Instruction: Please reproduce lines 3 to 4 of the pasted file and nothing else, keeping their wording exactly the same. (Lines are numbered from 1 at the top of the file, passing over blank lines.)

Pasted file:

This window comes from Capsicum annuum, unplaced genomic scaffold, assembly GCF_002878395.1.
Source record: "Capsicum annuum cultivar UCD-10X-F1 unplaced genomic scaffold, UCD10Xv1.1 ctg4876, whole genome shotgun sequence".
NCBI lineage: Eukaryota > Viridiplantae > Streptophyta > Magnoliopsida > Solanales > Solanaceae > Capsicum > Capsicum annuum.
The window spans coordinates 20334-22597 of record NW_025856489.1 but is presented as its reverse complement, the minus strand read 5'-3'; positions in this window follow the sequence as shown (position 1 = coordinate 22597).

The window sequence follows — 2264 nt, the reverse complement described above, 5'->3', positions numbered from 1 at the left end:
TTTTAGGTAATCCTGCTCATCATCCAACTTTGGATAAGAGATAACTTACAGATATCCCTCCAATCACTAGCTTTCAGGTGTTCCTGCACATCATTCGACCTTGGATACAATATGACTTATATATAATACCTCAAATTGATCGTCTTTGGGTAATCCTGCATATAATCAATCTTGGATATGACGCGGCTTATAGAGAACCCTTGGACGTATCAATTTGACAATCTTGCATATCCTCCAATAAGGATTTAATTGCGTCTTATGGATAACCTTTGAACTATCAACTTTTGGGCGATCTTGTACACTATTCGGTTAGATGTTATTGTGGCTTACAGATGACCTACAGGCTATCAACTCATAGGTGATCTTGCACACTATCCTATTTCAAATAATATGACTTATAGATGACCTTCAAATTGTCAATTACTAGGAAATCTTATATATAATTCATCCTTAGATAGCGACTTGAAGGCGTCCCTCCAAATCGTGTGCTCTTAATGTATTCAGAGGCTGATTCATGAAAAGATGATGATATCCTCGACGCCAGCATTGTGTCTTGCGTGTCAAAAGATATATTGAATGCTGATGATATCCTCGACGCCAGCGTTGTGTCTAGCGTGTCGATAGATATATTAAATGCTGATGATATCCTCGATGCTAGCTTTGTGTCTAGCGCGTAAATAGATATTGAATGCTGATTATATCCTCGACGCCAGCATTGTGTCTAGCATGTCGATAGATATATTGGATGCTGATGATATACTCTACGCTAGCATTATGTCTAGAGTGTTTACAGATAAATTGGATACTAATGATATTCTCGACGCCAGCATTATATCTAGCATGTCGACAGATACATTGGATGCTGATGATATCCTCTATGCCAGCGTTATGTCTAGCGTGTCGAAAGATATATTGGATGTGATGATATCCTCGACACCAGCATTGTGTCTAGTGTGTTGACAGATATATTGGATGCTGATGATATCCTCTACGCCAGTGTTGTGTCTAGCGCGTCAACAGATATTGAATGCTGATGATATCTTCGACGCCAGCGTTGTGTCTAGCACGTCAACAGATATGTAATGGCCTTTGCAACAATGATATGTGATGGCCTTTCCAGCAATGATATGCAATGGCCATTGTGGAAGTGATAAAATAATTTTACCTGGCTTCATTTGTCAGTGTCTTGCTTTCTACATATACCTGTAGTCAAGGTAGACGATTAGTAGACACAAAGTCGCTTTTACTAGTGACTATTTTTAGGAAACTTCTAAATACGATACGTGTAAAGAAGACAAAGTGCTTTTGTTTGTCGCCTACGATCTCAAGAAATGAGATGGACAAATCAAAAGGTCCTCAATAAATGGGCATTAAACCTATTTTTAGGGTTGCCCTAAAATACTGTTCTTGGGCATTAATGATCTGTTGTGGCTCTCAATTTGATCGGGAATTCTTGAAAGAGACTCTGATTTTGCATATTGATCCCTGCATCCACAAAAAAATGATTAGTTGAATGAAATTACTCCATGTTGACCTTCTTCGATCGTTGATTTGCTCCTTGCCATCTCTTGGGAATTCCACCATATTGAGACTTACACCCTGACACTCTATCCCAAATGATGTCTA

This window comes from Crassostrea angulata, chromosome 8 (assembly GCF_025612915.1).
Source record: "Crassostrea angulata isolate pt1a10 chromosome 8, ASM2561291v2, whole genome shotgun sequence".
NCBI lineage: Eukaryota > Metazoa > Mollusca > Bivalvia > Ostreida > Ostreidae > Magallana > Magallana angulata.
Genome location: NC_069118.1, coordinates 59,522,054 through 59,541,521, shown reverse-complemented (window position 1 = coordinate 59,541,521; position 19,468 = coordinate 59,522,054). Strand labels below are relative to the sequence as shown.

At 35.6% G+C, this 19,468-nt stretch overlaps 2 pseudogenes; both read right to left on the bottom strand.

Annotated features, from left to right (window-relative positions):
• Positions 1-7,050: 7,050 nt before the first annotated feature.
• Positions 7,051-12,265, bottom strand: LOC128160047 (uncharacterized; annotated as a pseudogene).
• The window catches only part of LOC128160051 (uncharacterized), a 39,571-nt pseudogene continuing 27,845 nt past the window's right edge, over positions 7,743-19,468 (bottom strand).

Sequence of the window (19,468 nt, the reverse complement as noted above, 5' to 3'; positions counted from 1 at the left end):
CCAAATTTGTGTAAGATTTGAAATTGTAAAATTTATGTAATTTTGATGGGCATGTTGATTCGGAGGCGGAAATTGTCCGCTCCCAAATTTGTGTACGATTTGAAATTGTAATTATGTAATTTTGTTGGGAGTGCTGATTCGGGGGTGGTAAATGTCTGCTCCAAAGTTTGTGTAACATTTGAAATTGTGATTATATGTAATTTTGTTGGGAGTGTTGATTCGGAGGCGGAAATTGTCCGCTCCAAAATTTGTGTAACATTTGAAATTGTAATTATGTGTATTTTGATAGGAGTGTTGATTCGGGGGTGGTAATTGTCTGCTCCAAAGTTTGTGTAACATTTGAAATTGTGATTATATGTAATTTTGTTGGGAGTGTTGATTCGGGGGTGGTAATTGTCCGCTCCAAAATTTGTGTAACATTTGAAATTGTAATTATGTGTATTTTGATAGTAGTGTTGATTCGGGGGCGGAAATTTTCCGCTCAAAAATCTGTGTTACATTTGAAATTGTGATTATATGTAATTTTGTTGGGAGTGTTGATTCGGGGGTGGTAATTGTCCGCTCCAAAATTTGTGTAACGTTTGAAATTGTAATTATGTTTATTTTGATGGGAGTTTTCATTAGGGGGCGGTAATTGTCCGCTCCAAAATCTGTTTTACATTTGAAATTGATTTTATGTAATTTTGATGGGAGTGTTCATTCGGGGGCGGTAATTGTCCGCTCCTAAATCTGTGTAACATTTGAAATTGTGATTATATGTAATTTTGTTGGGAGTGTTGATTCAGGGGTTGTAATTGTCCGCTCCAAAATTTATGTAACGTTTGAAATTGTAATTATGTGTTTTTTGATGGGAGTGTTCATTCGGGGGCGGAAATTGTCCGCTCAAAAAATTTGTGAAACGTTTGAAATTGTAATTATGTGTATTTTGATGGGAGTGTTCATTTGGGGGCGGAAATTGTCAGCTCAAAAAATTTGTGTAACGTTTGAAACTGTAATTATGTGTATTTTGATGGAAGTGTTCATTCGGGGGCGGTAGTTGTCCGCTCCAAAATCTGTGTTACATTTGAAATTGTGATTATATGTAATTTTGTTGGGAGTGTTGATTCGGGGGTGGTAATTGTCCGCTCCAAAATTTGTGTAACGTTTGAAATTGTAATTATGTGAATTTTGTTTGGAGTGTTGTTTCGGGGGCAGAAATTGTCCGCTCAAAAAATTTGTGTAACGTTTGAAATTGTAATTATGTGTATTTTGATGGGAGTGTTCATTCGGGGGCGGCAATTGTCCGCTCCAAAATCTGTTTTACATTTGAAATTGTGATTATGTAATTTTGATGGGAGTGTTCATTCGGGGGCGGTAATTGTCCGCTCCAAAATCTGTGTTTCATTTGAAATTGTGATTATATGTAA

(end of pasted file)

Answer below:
NCBI lineage: Eukaryota > Viridiplantae > Streptophyta > Magnoliopsida > Solanales > Solanaceae > Capsicum > Capsicum annuum.
The window spans coordinates 20334-22597 of record NW_025856489.1 but is presented as its reverse complement, the minus strand read 5'-3'; positions in this window follow the sequence as shown (position 1 = coordinate 22597).